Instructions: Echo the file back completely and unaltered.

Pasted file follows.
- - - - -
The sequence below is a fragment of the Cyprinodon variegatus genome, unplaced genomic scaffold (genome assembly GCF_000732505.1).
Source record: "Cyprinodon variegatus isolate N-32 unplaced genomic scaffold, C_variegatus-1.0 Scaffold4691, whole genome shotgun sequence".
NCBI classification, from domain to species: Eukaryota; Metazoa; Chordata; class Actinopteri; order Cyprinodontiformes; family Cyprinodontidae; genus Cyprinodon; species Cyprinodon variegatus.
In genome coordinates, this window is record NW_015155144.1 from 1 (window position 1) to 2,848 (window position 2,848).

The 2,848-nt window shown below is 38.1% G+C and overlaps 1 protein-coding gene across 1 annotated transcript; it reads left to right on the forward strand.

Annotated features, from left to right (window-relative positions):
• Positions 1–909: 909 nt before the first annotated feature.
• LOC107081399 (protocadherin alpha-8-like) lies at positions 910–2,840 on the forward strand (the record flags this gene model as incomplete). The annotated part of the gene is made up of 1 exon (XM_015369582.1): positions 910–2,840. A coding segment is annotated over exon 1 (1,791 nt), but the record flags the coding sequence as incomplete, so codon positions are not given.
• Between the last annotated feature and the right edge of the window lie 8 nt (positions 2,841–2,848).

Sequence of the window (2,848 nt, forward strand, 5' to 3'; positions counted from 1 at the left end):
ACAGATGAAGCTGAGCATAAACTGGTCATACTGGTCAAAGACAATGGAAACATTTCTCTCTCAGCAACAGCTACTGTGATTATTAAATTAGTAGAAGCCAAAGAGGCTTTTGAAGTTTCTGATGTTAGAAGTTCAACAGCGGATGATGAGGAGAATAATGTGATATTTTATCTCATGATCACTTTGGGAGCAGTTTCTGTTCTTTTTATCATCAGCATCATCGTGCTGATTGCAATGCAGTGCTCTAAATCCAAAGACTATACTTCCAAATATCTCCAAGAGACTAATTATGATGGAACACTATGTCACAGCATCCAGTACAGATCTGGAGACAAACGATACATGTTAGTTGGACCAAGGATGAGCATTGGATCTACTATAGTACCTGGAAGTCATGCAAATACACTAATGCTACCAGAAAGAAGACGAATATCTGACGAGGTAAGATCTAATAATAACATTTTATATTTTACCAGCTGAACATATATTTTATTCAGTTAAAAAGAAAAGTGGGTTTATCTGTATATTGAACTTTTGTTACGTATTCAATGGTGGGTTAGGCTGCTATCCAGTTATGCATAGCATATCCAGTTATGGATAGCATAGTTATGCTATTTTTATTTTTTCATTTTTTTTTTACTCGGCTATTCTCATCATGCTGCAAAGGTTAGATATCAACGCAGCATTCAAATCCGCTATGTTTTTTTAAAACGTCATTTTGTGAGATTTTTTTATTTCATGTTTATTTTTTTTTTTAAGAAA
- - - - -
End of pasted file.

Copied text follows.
The sequence below is a fragment of the Cyprinodon variegatus genome, unplaced genomic scaffold (genome assembly GCF_000732505.1).
Source record: "Cyprinodon variegatus isolate N-32 unplaced genomic scaffold, C_variegatus-1.0 Scaffold4691, whole genome shotgun sequence".
NCBI classification, from domain to species: Eukaryota; Metazoa; Chordata; class Actinopteri; order Cyprinodontiformes; family Cyprinodontidae; genus Cyprinodon; species Cyprinodon variegatus.
In genome coordinates, this window is record NW_015155144.1 from 1 (window position 1) to 2,848 (window position 2,848).

The 2,848-nt window shown below is 38.1% G+C and overlaps 1 protein-coding gene across 1 annotated transcript; it reads left to right on the forward strand.

Annotated features, from left to right (window-relative positions):
• Positions 1–909: 909 nt before the first annotated feature.
• LOC107081399 (protocadherin alpha-8-like) lies at positions 910–2,840 on the forward strand (the record flags this gene model as incomplete). The annotated part of the gene is made up of 1 exon (XM_015369582.1): positions 910–2,840. A coding segment is annotated over exon 1 (1,791 nt), but the record flags the coding sequence as incomplete, so codon positions are not given.
• Between the last annotated feature and the right edge of the window lie 8 nt (positions 2,841–2,848).

Sequence of the window (2,848 nt, forward strand, 5' to 3'; positions counted from 1 at the left end):
ACAGATGAAGCTGAGCATAAACTGGTCATACTGGTCAAAGACAATGGAAACATTTCTCTCTCAGCAACAGCTACTGTGATTATTAAATTAGTAGAAGCCAAAGAGGCTTTTGAAGTTTCTGATGTTAGAAGTTCAACAGCGGATGATGAGGAGAATAATGTGATATTTTATCTCATGATCACTTTGGGAGCAGTTTCTGTTCTTTTTATCATCAGCATCATCGTGCTGATTGCAATGCAGTGCTCTAAATCCAAAGACTATACTTCCAAATATCTCCAAGAGACTAATTATGATGGAACACTATGTCACAGCATCCAGTACAGATCTGGAGACAAACGATACATGTTAGTTGGACCAAGGATGAGCATTGGATCTACTATAGTACCTGGAAGTCATGCAAATACACTAATGCTACCAGAAAGAAGACGAATATCTGACGAGGTAAGATCTAATAATAACATTTTATATTTTACCAGCTGAACATATATTTTATTCAGTTAAAAAGAAAAGTGGGTTTATCTGTATATTGAACTTTTGTTACGTATTCAATGGTGGGTTAGGCTGCTATCCAGTTATGCATAGCATATCCAGTTATGGATAGCATAGTTATGCTATTTTTATTTTTTCATTTTTTTTTTACTCGGCTATTCTCATCATGCTGCAAAGGTTAGATATCAACGCAGCATTCAAATCCGCTATGTTTTTTTAAAACGTCATTTTGTGAGATTTTTTTATTTCATGTTTATTTTTTTTTTTAAGAAA